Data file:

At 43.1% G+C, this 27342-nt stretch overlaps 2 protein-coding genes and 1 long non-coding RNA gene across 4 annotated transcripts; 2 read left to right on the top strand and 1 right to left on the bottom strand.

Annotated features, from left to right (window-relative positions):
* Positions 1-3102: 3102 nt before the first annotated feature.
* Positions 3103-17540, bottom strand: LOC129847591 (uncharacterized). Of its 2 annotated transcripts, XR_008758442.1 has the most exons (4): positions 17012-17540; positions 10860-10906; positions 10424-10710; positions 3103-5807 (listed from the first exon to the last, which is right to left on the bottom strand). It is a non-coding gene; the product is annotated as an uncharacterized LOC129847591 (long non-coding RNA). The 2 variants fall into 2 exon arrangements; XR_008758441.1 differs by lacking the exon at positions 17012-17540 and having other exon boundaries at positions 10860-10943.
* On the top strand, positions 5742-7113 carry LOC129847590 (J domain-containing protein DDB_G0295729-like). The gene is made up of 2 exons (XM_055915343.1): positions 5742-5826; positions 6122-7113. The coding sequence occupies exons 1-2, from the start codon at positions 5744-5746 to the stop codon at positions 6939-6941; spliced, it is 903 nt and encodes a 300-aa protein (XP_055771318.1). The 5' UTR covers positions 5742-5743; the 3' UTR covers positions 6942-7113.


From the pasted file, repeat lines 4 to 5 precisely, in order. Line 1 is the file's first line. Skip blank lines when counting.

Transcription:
* Positions 3103-17540, bottom strand: LOC129847591 (uncharacterized). Of its 2 annotated transcripts, XR_008758442.1 has the most exons (4): positions 17012-17540; positions 10860-10906; positions 10424-10710; positions 3103-5807 (listed from the first exon to the last, which is right to left on the bottom strand). It is a non-coding gene; the product is annotated as an uncharacterized LOC129847591 (long non-coding RNA). The 2 variants fall into 2 exon arrangements; XR_008758441.1 differs by lacking the exon at positions 17012-17540 and having other exon boundaries at positions 10860-10943.
* On the top strand, positions 5742-7113 carry LOC129847590 (J domain-containing protein DDB_G0295729-like). The gene is made up of 2 exons (XM_055915343.1): positions 5742-5826; positions 6122-7113. The coding sequence occupies exons 1-2, from the start codon at positions 5744-5746 to the stop codon at positions 6939-6941; spliced, it is 903 nt and encodes a 300-aa protein (XP_055771318.1). The 5' UTR covers positions 5742-5743; the 3' UTR covers positions 6942-7113.